As You-Oh rocks theaters, I keep thinking about Tomona Dan-No-Ura, whose narrative ostensibly begins and ends the film. As he passes through all the stages of his life, becoming Tomoichi when he joins the Biwa priests and then Tomoari when he begins his own musical theater sect, his art becomes intimately tied to his gender presentation. As he flouts expectations he experiments with both his music and his sartorial choices, he turns gender into a performance, and dares people to tell him he’s wrong for it.
There’s something satisfying, (gender-wise, speaking as someone who has three gender crises a week) about watching Tomona vacillate between fey performer and absurdist icon. He channels Iggy Pop in his prime, all lean lines and angles, long hair and a dangerously low waistline, a punk-rock novice who doesn’t know where to fit in, but who inspires plenty of others to try it out. He’s rough around the edges, someone who’s experimenting with his sound, with gender, with perception. And more than that, he makes people notice him for it.
I won’t pretend to be an expert in Noh theater conventions or traditional gender presentations of the period You-Oh places itself in. I understand that Noh was not limited to men, but men often took on women’s roles, and that makeup was used by both men and women of status. What I will say is that You-Oh, as a film, treats Tomona’s desire to express herself with trappings of both genders as divisive and transgressive. He wears his hair long, he dresses loosely, he appears as a “prostitute,” according to his former teachers. His expression of gender becomes tied, very clearly, to cultural deviance.
In our brief interview (coming soon to io9), director Maasaki Yuasa cited Iggy Pop, Jimmi Hendrix, Michael Jackson, John Lennon, and the Japanese artist Tamio Okuda as inspirations for the musical performances. Within Tomona’s art, I also saw David Bowie, Siouxsie Sioux, and Freddie Mercury, idols who pushed gender presentation to extremes, who straddled the lines between good and bad taste, who weaponized expectations of their gender within their art. Tomona seems to fit in with these artists who want you to notice their gender by noticing the absences around their art, the spaces where they can break into and possess all forms of themselves without sacrificing what makes them special.
When asked about the themes of transgression in the film, Yuasa said that “this narrative came naturally, as we follow these two performers who are not restricted by the boundaries of society.” What is gender expression but a boundary imposed by society? While Tomona specifically attempts to redraw those boundaries, Inu-Oh begins to embody the ideal masculine more and more, stripping his clothes off and become a graceful Noh performer, transforming into an oddly handsome, Mick Jagger-esque character of grandeur and sex appeal. Even as Tomona uses gender as a weapon of dissonance, it’s unclear whether Inu-Oh knows or cares much for it; he’s simply getting used to being human, and for him, boundaries are easier to see and understand.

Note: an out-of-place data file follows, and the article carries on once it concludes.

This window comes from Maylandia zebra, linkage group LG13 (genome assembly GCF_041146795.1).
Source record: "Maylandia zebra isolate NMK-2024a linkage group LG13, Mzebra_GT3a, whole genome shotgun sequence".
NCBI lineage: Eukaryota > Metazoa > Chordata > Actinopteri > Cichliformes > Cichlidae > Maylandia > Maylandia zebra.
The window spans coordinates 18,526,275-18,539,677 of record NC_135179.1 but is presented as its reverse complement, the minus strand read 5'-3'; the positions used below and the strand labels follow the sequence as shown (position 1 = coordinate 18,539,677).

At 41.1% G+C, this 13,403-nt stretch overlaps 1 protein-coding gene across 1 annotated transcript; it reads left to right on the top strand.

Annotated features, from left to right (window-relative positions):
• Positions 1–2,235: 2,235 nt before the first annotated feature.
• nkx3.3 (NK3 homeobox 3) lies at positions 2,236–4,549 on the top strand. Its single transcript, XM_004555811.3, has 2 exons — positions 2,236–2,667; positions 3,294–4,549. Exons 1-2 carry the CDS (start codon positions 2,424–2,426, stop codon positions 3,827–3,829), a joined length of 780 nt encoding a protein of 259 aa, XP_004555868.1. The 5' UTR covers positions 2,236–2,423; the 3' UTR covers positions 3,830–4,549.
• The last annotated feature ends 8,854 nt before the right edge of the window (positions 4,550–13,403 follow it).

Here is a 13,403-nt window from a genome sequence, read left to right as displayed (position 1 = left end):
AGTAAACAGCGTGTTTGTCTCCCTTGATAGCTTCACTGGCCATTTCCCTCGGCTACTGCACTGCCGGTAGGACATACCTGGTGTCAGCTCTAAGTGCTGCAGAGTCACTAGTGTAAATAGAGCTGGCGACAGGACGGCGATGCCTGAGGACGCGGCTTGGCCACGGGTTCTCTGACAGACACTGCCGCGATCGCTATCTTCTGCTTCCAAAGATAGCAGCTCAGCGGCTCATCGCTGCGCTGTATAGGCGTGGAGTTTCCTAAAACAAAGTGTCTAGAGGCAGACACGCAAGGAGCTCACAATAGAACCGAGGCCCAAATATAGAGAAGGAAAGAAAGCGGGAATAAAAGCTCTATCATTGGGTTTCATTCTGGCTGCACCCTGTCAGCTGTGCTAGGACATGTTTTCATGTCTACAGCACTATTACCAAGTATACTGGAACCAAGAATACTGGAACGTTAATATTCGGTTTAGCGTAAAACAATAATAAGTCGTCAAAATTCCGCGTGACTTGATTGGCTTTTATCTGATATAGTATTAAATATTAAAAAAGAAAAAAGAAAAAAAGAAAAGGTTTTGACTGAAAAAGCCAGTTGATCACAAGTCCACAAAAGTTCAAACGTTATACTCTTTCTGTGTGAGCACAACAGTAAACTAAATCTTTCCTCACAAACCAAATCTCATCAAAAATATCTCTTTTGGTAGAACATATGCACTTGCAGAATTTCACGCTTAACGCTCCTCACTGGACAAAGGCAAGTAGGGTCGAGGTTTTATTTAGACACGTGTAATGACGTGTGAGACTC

Tomona crafts his presentation just as much as his music, and the kind of myth-making that happens in between performances only heightens his ability to be mercurial. His stories, how he looks, the kind of music he makes, the people who listen to him, all of it is a threat. While at the end of Inu-Oh Tomona is punished for pushing the boundaries and refusing to play by the rules, his defiance in the face of death proves that there are no laws without the implication of violence. Art isn’t constrained to what one authority determines it to be, and Tomona, at the time of his death, proves that it’s only violence that keeps people from being free.
Tomona’s gender is an art form, and at the end of the film, when his ability to perform is taken away—when authorities in power decide that he’s too loud, too different—his gender presentation is stripped from him as well. He dies without makeup, without his hair done, without any sort of decorative clothing. And Inu-Oh? He survives because he’s willing to play by the rules, to operate in the form and function expected of him.
But Tomona is a true believer. His art and his gender are so intertwined that he would rather die than live a lie, and he’s killed for his refusal to conform his art or his gender presentation to make others comfortable. It’s tragic, yes, but even fictional martyrdom is powerful. Tomona reminds me that gender is an art form, and there are some people who will always consider art to be dangerous.
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